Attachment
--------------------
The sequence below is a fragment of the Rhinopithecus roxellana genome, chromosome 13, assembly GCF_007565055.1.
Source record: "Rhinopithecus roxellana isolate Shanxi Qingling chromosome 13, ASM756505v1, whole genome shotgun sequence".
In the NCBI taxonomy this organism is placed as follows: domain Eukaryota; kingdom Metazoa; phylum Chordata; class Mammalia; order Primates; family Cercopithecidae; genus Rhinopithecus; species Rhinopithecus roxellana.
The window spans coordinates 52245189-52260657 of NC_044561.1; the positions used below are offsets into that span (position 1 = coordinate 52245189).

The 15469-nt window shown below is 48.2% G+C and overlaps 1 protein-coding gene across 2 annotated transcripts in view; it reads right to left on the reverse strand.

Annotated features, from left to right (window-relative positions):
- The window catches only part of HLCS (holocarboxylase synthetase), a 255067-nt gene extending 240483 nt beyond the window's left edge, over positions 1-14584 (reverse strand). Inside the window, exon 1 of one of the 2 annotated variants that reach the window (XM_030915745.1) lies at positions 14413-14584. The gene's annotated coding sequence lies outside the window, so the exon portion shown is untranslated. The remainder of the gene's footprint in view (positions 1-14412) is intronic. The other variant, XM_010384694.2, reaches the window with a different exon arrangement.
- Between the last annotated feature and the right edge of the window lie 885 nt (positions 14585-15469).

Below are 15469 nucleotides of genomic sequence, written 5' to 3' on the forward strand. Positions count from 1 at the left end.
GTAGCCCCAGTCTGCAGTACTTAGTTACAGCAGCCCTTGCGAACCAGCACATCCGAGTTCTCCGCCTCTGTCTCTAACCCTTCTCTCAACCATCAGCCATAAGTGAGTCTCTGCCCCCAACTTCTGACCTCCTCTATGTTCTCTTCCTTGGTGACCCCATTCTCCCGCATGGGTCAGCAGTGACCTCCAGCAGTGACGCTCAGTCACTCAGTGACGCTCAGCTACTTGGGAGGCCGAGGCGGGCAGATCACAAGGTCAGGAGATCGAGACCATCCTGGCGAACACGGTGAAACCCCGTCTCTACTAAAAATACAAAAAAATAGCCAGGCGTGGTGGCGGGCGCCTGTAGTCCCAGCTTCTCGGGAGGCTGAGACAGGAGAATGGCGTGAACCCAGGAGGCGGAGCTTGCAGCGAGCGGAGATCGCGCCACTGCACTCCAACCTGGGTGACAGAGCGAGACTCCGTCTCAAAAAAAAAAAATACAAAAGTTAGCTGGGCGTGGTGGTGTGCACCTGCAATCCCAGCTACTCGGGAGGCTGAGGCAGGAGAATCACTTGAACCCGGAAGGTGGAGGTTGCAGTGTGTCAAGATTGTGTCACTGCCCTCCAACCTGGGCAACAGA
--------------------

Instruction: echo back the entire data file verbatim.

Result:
The sequence below is a fragment of the Rhinopithecus roxellana genome, chromosome 13, assembly GCF_007565055.1.
Source record: "Rhinopithecus roxellana isolate Shanxi Qingling chromosome 13, ASM756505v1, whole genome shotgun sequence".
In the NCBI taxonomy this organism is placed as follows: domain Eukaryota; kingdom Metazoa; phylum Chordata; class Mammalia; order Primates; family Cercopithecidae; genus Rhinopithecus; species Rhinopithecus roxellana.
The window spans coordinates 52245189-52260657 of NC_044561.1; the positions used below are offsets into that span (position 1 = coordinate 52245189).

The 15469-nt window shown below is 48.2% G+C and overlaps 1 protein-coding gene across 2 annotated transcripts in view; it reads right to left on the reverse strand.

Annotated features, from left to right (window-relative positions):
- The window catches only part of HLCS (holocarboxylase synthetase), a 255067-nt gene extending 240483 nt beyond the window's left edge, over positions 1-14584 (reverse strand). Inside the window, exon 1 of one of the 2 annotated variants that reach the window (XM_030915745.1) lies at positions 14413-14584. The gene's annotated coding sequence lies outside the window, so the exon portion shown is untranslated. The remainder of the gene's footprint in view (positions 1-14412) is intronic. The other variant, XM_010384694.2, reaches the window with a different exon arrangement.
- Between the last annotated feature and the right edge of the window lie 885 nt (positions 14585-15469).

Below are 15469 nucleotides of genomic sequence, written 5' to 3' on the forward strand. Positions count from 1 at the left end.
GTAGCCCCAGTCTGCAGTACTTAGTTACAGCAGCCCTTGCGAACCAGCACATCCGAGTTCTCCGCCTCTGTCTCTAACCCTTCTCTCAACCATCAGCCATAAGTGAGTCTCTGCCCCCAACTTCTGACCTCCTCTATGTTCTCTTCCTTGGTGACCCCATTCTCCCGCATGGGTCAGCAGTGACCTCCAGCAGTGACGCTCAGTCACTCAGTGACGCTCAGCTACTTGGGAGGCCGAGGCGGGCAGATCACAAGGTCAGGAGATCGAGACCATCCTGGCGAACACGGTGAAACCCCGTCTCTACTAAAAATACAAAAAAATAGCCAGGCGTGGTGGCGGGCGCCTGTAGTCCCAGCTTCTCGGGAGGCTGAGACAGGAGAATGGCGTGAACCCAGGAGGCGGAGCTTGCAGCGAGCGGAGATCGCGCCACTGCACTCCAACCTGGGTGACAGAGCGAGACTCCGTCTCAAAAAAAAAAAATACAAAAGTTAGCTGGGCGTGGTGGTGTGCACCTGCAATCCCAGCTACTCGGGAGGCTGAGGCAGGAGAATCACTTGAACCCGGAAGGTGGAGGTTGCAGTGTGTCAAGATTGTGTCACTGCCCTCCAACCTGGGCAACAGA